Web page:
Effectiveness and cost-effectiveness of community singing on mental health-related quality of life of older people: Randomised controlled trial.


The study summarized in this report aimed to “evaluate the effectiveness and cost-effectiveness of community group singing for a population of older people in England.”  They state thatlittle rigorous research has been conducted looking at the value of community singing on the mental health-related quality of life of older people.”  Using a pilot randomized control trial, they compared singing with other kinds of activities typically carried out by people aged 60+.  The 258 study participants were recruited from throughout East Kent, UK. After only six months of regular singing “significant differences were observed in terms of mental health-related quality of life, including anxiety and depression. The authors state that “community singing may be a useful intervention to maintain and enhance the mental health of older people.”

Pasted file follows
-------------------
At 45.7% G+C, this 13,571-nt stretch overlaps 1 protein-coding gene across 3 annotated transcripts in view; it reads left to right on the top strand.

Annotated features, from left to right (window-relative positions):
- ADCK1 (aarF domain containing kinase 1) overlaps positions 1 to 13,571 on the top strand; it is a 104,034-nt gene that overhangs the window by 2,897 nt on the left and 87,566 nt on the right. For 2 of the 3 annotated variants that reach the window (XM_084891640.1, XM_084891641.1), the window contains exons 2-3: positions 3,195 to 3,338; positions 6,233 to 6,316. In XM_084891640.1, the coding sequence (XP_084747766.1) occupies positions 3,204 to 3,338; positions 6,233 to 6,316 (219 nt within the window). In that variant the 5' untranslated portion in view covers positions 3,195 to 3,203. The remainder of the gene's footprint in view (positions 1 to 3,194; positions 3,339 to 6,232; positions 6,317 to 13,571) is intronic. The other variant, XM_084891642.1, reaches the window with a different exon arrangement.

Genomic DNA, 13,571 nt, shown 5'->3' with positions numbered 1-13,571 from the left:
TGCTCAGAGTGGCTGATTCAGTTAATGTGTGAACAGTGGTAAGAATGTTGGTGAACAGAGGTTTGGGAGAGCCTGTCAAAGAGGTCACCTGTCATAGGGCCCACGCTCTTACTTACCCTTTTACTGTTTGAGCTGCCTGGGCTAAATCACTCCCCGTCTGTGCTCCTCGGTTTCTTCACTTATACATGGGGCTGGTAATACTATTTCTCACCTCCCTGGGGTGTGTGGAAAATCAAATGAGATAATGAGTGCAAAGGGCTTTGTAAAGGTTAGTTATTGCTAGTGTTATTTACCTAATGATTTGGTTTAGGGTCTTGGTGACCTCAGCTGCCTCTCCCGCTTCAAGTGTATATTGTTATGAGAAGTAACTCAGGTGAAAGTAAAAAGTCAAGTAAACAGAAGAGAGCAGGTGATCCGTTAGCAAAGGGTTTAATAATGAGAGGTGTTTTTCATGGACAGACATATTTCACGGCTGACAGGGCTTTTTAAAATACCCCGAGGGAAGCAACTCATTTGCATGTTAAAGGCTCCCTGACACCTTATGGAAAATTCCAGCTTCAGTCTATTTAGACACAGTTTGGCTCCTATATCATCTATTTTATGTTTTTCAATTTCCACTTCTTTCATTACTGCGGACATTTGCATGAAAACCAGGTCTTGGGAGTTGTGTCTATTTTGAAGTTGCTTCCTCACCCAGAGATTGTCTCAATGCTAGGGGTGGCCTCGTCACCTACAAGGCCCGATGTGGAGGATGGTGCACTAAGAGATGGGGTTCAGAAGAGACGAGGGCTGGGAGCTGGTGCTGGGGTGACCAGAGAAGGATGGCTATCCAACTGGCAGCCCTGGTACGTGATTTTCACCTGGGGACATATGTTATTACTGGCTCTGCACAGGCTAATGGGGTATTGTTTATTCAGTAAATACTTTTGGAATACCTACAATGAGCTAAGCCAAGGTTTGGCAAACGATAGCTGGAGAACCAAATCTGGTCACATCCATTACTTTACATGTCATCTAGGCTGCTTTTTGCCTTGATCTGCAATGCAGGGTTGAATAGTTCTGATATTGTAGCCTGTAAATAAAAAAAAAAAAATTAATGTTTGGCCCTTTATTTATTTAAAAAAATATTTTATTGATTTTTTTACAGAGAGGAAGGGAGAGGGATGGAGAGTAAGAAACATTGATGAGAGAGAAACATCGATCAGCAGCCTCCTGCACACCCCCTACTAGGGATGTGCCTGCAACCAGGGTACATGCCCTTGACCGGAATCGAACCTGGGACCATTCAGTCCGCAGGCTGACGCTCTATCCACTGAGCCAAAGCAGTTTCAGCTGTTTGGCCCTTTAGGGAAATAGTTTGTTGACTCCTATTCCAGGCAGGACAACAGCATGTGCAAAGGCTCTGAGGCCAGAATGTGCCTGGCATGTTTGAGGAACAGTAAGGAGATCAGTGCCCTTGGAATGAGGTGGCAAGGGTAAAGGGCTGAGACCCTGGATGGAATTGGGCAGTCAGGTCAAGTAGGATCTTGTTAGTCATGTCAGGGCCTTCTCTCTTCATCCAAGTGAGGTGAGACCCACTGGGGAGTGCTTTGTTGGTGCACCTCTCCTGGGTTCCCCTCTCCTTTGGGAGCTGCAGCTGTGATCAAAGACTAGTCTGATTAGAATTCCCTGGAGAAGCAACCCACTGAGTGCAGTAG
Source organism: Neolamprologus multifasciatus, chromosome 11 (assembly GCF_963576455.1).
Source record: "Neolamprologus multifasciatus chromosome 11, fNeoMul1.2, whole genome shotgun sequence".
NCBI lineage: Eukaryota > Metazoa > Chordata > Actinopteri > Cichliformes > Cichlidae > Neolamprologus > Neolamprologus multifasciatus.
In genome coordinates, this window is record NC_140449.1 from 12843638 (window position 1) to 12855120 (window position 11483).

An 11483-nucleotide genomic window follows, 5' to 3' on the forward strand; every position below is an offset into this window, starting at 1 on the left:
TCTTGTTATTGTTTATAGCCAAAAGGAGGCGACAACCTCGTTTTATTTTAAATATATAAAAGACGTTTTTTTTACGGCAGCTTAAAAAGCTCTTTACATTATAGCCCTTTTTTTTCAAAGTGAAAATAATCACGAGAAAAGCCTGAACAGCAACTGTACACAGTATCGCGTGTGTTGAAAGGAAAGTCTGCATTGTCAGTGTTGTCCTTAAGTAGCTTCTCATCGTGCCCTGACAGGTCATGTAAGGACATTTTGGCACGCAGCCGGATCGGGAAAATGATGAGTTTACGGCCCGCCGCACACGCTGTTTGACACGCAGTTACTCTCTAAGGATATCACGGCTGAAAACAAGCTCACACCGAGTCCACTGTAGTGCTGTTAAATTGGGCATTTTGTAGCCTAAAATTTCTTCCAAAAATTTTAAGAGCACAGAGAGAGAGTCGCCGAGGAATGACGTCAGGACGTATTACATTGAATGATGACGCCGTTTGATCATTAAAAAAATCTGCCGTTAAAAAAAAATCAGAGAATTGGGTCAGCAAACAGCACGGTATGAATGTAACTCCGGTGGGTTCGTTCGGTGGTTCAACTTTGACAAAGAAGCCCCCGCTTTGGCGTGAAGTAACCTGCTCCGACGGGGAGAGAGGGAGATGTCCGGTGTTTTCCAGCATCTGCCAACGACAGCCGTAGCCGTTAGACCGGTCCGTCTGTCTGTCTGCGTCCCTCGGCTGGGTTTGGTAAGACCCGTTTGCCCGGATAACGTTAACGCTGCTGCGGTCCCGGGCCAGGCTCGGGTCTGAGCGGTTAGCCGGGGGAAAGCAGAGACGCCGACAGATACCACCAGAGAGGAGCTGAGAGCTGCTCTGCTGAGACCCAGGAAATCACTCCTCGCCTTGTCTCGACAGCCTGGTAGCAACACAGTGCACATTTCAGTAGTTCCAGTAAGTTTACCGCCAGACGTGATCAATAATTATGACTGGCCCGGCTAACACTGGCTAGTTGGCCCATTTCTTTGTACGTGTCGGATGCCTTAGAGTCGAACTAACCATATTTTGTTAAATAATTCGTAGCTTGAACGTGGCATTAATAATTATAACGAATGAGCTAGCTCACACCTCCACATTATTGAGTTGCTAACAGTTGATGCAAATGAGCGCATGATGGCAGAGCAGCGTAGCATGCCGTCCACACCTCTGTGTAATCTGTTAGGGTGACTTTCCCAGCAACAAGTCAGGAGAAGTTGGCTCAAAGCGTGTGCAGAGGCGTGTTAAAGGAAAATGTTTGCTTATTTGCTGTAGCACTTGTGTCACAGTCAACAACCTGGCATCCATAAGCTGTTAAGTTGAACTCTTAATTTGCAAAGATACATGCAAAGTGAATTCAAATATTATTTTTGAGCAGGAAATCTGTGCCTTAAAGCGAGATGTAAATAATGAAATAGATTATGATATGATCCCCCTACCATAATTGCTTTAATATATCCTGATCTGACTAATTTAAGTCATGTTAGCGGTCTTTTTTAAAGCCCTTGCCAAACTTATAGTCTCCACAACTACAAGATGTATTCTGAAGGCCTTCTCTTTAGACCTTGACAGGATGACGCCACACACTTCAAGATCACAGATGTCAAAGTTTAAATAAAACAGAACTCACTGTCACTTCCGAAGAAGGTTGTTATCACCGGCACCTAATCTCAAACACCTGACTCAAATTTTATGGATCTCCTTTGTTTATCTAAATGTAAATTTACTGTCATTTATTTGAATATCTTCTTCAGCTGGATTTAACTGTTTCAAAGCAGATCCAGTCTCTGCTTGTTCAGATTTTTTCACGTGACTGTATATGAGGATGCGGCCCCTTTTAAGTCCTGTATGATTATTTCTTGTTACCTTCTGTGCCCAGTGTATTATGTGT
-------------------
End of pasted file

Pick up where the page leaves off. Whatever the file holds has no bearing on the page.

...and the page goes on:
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Stephen Clift

Simon Coulton

John Rodriguez

Ann Skingely

related organization

University of Kent, Canterbury

resource type

Research and Studies




community singing, mental health, older adults, quality of life

art form

Music (Vocal)